The primary acceptance criterion for such a project will be the quality of the teaching that is proposed, both in terms of the people and the programme. Training courses may be proposed for existing students (primarily studying at the Ph.D. level) in the selected field. However, proposals will also be welcomed for training courses for staff currently teaching in such areas of science, but who have not had any previous activity in airborne measurement fields. It is envisaged that such teachers will then be able to encourage successive generations of their own students to engage in airborne research measurement activities.

A secondary criterion for acceptance of a training course proposal will simply be the number of students that are anticipated to attend.


Clustering of Transnational Access flight projects

It is expected that projects that are finally approved by the UGSP will be allocated 10-15 flight hours on the selected aircraft. In general, this will be insufficient to cover long transit flights of the aircraft from its home base to the campaign location. Therefore, TA projects that can be clustered with a flight campaign that is already supported on the selected aircraft are strongly encouraged. Applicants should examine the planning information shown for each aircraft in the TA fleet on the EUFAR website. This may be found here.

The ability of a project to be clustered in this way will be a criterion for its acceptance in all three categories of TA proposal (science projects, instrument developments and training courses).


Selection procedure

Pre-review and assistance with clustering

It is expected that there will be a two-stage review process used for all three types of TA activity. The first stage is intended to provide applicants (especially those who are not experts in airborne observations) with information that will improve the overall scientific quality of their proposals. This pre-review could include:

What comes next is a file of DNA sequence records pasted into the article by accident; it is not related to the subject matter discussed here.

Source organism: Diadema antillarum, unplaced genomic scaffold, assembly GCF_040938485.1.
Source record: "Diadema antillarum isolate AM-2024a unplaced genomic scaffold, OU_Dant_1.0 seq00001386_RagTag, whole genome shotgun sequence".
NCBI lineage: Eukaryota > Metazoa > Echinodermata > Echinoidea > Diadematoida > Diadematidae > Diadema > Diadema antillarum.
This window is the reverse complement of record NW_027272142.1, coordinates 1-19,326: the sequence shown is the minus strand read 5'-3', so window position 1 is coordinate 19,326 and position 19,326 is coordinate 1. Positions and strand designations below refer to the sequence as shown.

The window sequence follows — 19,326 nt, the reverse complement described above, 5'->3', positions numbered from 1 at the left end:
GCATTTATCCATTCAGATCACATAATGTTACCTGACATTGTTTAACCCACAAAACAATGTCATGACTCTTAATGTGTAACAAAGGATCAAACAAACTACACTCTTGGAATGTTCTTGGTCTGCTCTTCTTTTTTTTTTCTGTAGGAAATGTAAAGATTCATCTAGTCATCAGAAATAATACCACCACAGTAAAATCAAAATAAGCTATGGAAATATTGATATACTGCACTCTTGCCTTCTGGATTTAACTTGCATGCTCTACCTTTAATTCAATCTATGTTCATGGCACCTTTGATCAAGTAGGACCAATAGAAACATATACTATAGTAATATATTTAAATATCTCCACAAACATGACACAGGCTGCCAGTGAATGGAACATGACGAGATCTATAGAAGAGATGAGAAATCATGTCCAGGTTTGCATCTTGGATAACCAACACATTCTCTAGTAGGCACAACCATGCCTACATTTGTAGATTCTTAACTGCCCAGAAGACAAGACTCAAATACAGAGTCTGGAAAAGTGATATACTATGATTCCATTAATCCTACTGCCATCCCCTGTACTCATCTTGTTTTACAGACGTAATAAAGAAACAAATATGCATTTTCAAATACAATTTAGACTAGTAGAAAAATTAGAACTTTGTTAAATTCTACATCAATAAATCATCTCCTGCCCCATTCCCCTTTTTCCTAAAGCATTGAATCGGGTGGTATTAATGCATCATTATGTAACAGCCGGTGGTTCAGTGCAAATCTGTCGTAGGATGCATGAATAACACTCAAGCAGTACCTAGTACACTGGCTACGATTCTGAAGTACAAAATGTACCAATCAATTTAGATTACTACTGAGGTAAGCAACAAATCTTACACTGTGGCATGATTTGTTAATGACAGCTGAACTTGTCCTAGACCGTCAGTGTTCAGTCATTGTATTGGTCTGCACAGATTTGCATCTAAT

• contact with aircraft operators to identify existing nationally-funded projects that may provide opportunities for clustering.
  • contact with expert members of the existing EUFAR community of airborne measurement (tutors), to help the applicant improve their measurement and data analysis methodologies and to select the most appropriate aircraft.
  • extension of the research group with students or scientists from countries not operating research aircraft.

The pre-review stage will also identify situations where the applicant could perform the project better using national facilities and funding – in this case the project will be considered ineligible for TA funding.


  • Science review: the science review will be made by an independent pool of reviewers. The selection of the applications will be made based on the scientific merit: scientific value, originality, and practicality.
  • Logistic evaluation: the selected aircraft (and, if applicable, instrument) operators will assess that the project is logistically feasible.
  • Final decision: the final decision will be based on:
    1. the feasibility: selected experiments will have to be feasible within the time period of EUFAR2 (2014-2018). Studies of rare phenomena will be excluded in order to minimize constraints on the allocated time slots.
    2. the science quality and impact (review marks and comments).
    3. the network value and training potential of the project (experience gained by the scientists actively participating in an airborne field experiment, number of scientists and students involved, country of origin of the members of the group, etc).
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This project has received funding from the European Union's Seventh Framework Programme for research, technological development and demonstration under grant agreement no. 312609